Although weight loss was generally lower in older adults across all studies, no statistically significant differences in %EWL or BMI were found in three studies (Alhamdani et al., 2012; Dunkle-Blatter et al., 2007; Leivonen et al., 2011). Only Busetto et al. (2008) found statistically significant differences in weight loss with younger patients experiencing greater weight loss. Both St. Peter et al. (2005) and Sugerman et al. (2004) reported mixed results. St. Peter (2005) found no significant difference in weight loss between age groups, but significant differences were noted when comparing BMI levels. Sugerman et al. (2004) reported that although %EWL was significantly lower in older adults at 1 year following surgery, this difference disappeared at 5 years follow-up. Sosa et al. (2004) and Taylor and Layani (2006) did not provide the statistical significance of their findings. Despite these differences, researchers agreed that any weight loss sustained by older subjects improved their overall health, whether or not weight loss was equal to that of younger participants.
Improvement of comorbidities
The potential for bariatric surgery to improve or resolve comorbidities in obese adults is often touted as one of its advantages. In this sample, seven (46.7%) studies evaluated the impact of bariatric surgery on comorbid conditions of which six studies evaluated the impact of bariatric surgery on DM. The rate of improvement of DM ranged from 61% to 100% (Busetto et al., 2008; Dunkle-Blatter et al., 2007; Leivonen et al., 2011; Sosa et al., 2004; Sugerman et al., 2004; Taylor & Layani, 2006.) Hypertension (HTN) also improved after older adults underwent bariatric surgery. Improvements in HTN were reported in six studies in this review (Busetto et al., 2008; Dunkle-Blatter et al., 2007; Leivonen et al., 2011; Sosa et al., 2004; Sugerman et al., 2004; Taylor & Layani, 2006). HTN rates improved between 50% and 91%. Only Busetto et al. (2008) found a significantly greater improvement in HTN among older adults compared to younger patients. Dyslipidemia and hyperlipidemia (HLD) were evaluated in four studies (Busetto et al., 2008; Leivonen et al., 2011; Sosa et al., 2004; Taylor & Layani, 2006). The rate of improvement of dyslipidemia or HLD was lower than that of DM and HTN at 38%–60%. Busetto et al. (2008) found no significant decreases in dyslipidemia in older adults after bariatric surgery.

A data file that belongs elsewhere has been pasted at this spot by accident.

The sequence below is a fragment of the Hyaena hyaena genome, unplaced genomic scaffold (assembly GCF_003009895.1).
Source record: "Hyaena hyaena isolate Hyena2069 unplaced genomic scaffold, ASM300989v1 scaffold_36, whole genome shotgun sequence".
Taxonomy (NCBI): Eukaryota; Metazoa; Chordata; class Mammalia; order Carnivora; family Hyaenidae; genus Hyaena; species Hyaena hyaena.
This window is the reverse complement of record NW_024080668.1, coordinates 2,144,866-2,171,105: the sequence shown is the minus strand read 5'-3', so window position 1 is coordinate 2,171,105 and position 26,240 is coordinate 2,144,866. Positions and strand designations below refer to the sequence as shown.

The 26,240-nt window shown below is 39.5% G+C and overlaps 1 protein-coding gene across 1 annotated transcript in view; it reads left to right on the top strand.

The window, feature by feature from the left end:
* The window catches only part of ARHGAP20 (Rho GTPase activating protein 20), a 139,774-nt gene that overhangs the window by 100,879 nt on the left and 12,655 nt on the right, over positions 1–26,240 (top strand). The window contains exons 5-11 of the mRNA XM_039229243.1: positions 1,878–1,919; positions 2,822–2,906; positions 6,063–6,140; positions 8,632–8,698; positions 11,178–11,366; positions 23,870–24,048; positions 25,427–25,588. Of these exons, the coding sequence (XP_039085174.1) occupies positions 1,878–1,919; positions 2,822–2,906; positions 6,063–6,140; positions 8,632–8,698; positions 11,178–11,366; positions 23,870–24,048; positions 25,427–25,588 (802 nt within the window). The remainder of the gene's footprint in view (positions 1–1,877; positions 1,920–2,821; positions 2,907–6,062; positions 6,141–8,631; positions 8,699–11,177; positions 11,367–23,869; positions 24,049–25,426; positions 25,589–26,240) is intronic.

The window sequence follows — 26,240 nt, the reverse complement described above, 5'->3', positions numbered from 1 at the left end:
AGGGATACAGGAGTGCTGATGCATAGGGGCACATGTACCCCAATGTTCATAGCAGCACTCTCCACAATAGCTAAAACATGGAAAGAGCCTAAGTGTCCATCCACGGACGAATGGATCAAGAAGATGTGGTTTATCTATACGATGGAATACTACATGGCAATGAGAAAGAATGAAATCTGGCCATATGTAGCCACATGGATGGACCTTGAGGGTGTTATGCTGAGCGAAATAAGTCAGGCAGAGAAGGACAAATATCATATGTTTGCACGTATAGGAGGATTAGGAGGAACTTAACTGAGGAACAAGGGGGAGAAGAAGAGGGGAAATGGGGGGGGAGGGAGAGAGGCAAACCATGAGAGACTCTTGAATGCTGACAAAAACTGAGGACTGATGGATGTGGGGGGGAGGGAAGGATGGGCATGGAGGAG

Moreover, the results are contradictory when comparing improvement of comorbidities between older adults and adults under 60. Leivonen et al. (2011) found no difference in improvement of DM, HTN, or HLD between the two age groups. On the contrary, Sugerman et al. (2004) found a statistically significant greater improvement of both DM and HTN among younger patients. Although St. Peter et al. (2005) indicate that older adults had a greater reduction in medication use compared to younger patients, this was not statistically significant.
Similar to the studies evaluating weight loss, different measures were used to quantify improvement of comorbidities. Most studies utilized a combination of laboratory values to assess improvement of comorbidities (Busetto et al., 2008; Dunkle-Blatter et al., 2007; Leivonent et al., 2011; Sugerman et al., 2004; St. Peter et al., 2005). However, Taylor and Layani (2006) relied on decreased medications use to evaluate improvement of comorbid conditions while Sosa et al. (2004) did not disclose the method used to measure this outcome.
Estimating the mortality rate of patients over 60 undergoing bariatric surgery is important when considering whether these procedures should be recommended in this population. As such, mortality was evaluated in 13 (86.7%) studies in this sample. The findings on mortality are contradictory. There were no reported deaths in either age group in five studies (Alhamdani et al., 2012; Hallowell et al., 2007; Sugerman et al., 2004; Taylor & Layani, 2006; Willkomm et al., 2010). Three studies found higher, but not statistically significant mortality rates, among older adults (Busetto et al., 2008; Dorman et al., 2011; Dunkle-Blatter et al., 2007). On the other hand, five studies reported higher mortality rates among older adults at statistically significant rates (Flum et al., 2005; Livingston & Langert, 2006; Sosa et al., 2004; Tiwari et al., 2011; Varela et al., 2006). However, with a lower than expected mortality, Varela et al. (2006) assert that bariatric surgery in older adults is as safe as other gastrointestinal surgeries.